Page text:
JPM Settles For Corruption
The much-ballyhooed $13 billion settlement between the Department of Justice and J.P. Morgan looks like an EU Treaty: pages of burble, plus various annexes. DoJ press release with full text etc. here. As near as I can tell, JPM admits to having had sex in a federally sponsored whorehouse—with private parties, government parties, and parties in between (Freddie and Fannie). JPM’s partners had no idea what was happening to them; they innocently relied on JPM’s assurances that the firm was at all times wearing its due diligence condom. I express no view on the merits (except that in my book they’re all guilty and deserve what’s happened to them). Two questions, though:
What Has Been Settled? The settlement advertises itself as “full and complete,” and JPM expressed relief at finally having this behind itself. However, the settlement cannot bind non-parties—private litigants, for example; or the 46 states that aren’t parties to the settlement. As to them, the we-did-have-sex settlement invites further claims. Also, the settlement is “complete” with explicit reservations, listed in Section 11. There are thirteen of them: criminal liability; liability of individuals; tax liability; claims by NCUA, FHFA, FDIC, and the State of New York; claims related to a previous National Mortgage Settlement; any further claim by the U.S., HUD/FHA, VA, and Fannie or Freddie; claims against JPM over stuff other than residential mortgage-backed securities; administrative liabilities; obligations created by the settlement; qui tam actions in six pending cases (and no, JPM’s payments for this settlement won’t count as set-offs in those actions, to which the U.S. is a party); a pending case by the State of California, and another by New York; or anything having to do with the manipulation of Libor rates. Have we left anything or anyone out?
What sentient human being would pay $13 billion for this? Answer, the best bankers and lawyers in the nation would, because they know how the system works. I’d hate to second-guess their judgment—which is precisely what has me worried.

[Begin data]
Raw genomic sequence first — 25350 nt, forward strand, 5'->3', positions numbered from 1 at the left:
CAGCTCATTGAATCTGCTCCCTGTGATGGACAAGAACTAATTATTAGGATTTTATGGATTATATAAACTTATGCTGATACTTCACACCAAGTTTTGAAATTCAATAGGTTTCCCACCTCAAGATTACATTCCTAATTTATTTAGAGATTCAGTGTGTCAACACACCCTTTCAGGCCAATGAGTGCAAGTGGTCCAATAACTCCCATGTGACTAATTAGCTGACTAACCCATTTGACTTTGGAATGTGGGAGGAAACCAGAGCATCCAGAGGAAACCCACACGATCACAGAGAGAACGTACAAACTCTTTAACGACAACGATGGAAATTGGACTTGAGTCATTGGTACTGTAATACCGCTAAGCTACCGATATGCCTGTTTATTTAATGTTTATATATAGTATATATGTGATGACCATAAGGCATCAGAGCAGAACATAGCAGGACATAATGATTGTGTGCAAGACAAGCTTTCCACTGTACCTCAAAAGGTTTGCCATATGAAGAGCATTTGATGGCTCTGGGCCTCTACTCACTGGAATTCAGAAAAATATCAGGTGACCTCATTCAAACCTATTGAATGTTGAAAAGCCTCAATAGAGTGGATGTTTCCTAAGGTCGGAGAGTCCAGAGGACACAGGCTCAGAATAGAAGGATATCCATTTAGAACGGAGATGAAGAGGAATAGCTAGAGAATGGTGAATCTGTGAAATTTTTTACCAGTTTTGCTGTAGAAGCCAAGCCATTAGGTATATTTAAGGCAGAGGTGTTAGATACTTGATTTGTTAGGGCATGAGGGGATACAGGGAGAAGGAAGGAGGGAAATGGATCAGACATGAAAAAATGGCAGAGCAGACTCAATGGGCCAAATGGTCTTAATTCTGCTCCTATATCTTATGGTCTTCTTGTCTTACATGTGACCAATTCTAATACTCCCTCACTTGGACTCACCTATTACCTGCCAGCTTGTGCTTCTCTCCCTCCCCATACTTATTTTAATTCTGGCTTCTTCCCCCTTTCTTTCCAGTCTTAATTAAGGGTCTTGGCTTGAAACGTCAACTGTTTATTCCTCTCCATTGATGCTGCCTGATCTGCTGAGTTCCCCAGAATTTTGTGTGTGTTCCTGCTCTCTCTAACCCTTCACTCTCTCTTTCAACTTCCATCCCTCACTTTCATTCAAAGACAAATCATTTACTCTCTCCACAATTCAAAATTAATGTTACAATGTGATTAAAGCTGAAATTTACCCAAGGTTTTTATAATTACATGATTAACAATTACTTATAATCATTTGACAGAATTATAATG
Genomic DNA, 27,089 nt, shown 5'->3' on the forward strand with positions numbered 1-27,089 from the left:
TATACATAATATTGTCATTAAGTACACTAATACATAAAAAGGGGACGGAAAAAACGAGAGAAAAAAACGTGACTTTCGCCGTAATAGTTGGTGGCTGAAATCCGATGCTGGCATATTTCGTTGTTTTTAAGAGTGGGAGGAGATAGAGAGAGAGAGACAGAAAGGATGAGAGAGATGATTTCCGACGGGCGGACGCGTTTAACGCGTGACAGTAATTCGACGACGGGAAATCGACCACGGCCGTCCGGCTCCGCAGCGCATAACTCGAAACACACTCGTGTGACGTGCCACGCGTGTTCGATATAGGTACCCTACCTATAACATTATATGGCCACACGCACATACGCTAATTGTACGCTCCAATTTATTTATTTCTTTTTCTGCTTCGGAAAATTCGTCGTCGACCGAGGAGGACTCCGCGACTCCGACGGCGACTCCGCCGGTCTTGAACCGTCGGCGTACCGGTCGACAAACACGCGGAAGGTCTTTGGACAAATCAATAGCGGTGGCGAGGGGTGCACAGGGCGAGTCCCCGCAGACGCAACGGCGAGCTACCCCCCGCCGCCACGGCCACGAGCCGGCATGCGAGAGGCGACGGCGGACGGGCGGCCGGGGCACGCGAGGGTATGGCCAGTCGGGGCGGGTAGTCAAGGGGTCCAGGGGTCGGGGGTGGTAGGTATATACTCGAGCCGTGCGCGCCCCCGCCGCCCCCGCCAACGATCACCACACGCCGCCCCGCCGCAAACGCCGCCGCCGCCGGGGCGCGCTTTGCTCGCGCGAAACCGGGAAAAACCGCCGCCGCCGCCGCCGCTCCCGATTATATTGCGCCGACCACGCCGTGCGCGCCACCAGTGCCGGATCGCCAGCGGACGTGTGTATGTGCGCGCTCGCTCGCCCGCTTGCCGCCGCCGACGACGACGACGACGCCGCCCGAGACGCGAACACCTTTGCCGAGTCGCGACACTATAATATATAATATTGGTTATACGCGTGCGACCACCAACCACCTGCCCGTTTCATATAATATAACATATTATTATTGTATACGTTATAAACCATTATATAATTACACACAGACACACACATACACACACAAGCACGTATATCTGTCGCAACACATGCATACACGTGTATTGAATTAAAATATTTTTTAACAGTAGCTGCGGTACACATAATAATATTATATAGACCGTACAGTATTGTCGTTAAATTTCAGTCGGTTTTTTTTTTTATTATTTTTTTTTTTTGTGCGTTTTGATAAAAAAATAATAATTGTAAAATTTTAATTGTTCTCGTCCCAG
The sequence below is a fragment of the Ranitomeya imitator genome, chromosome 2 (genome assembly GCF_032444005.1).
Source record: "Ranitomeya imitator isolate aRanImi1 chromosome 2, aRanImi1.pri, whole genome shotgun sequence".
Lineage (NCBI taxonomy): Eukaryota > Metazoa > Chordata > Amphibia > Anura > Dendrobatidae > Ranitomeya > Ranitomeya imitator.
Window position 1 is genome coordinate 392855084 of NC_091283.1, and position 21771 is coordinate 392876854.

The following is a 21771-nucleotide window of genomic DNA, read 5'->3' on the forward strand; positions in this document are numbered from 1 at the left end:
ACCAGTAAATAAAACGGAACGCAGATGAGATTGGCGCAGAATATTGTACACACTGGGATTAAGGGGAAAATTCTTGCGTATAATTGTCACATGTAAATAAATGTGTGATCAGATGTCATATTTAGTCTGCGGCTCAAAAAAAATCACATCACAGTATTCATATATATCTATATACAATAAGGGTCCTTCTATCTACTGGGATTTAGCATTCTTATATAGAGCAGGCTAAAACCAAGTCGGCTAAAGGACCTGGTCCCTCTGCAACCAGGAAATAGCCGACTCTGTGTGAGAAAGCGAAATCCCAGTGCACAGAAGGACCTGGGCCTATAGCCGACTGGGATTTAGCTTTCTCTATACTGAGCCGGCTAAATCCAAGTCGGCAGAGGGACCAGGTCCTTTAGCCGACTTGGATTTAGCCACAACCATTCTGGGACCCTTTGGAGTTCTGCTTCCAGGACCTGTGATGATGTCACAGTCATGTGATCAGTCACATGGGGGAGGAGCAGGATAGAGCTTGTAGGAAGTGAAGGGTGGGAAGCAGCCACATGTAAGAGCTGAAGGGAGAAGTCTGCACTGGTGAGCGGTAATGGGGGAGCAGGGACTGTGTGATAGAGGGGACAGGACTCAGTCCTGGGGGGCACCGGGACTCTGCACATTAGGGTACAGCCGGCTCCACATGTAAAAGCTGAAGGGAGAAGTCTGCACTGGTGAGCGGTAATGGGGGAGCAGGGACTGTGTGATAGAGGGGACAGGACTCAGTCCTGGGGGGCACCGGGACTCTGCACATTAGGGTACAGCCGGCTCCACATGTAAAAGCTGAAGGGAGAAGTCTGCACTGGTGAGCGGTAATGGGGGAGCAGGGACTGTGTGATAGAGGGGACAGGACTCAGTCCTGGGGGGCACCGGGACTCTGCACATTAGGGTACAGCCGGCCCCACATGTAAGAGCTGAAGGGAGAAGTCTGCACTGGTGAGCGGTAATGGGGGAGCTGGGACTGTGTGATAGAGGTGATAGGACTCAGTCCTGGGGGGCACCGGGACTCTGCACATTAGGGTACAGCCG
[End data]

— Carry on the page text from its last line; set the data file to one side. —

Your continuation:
Where Does the Money Go? Where will it come from? Shareholders, who had nothing to do with any of this. Putting that aside, let’s start with the payments to states: $299 million to California; $19 million to Delaware; $100 million to Illinois; $34 million to Massachusetts. (Who the hell came up with these numbers, and what if anything do they correspond to?) This is simply loose cash, subject to exceedingly loose state law restrictions. Moving to the payments to the feds: there are payments to recapitalize “self-financing” agencies (FDIC, NCUA); a $4 billion payment to Freddie/Fannie that will eventually go to the Treasury; and a $2 billion payment that, miraculously, goes straight to the Treasury. Finally, there is a $4 billion program for “consumer relief,” “to remediate harms allegedly resulting from [JPM’s] unlawful conduct.” (“Allegedly” means that it didn’t happen. JPM paid its General Counsel—Stephen Cutler, a former SEC enforcement chief—and its so-called “defense” lawyers at Shearman & Sterling and Debevoise millions for that word.)
The “consumer relief” program, codified in Annex 2, reads like something out of the Federal Register, sans notice and comment. It is a full-scale regulatory program, consisting of four parts: loan forgiveness; rate reductions; lending to low and moderate income areas; and anti-blight programs. The settlement does not even pretend that any of this is related to JPM’s past or present conduct or with actual harm to consumers. Annex 2 is a slush fund for random redistribution—considered but rejected by Congress; beyond the statutory authority of any government agency; but now to be implemented by Fifth Branch of Government, J.P. Morgan, under the eagle eyes of a Sixth Branch, a “Monitor” (to be paid by JPM).
JPM must complete the program by 2017. What if it doesn’t? Why, the remaining funds will go as liquidated damages to NeighborWorks. Who they? Go to their website: it’s a public corporation run by sixties-style community organizers who can’t hack it at the actual housing and mortgage government, citigroup and JPM.
Never mind illegal, outright corruption, libertarians often say: the true scandal is all the stuff that’s legal. There is some truth to that. But it does not begin to capture our real problem: institutionalized corruption, under color of law.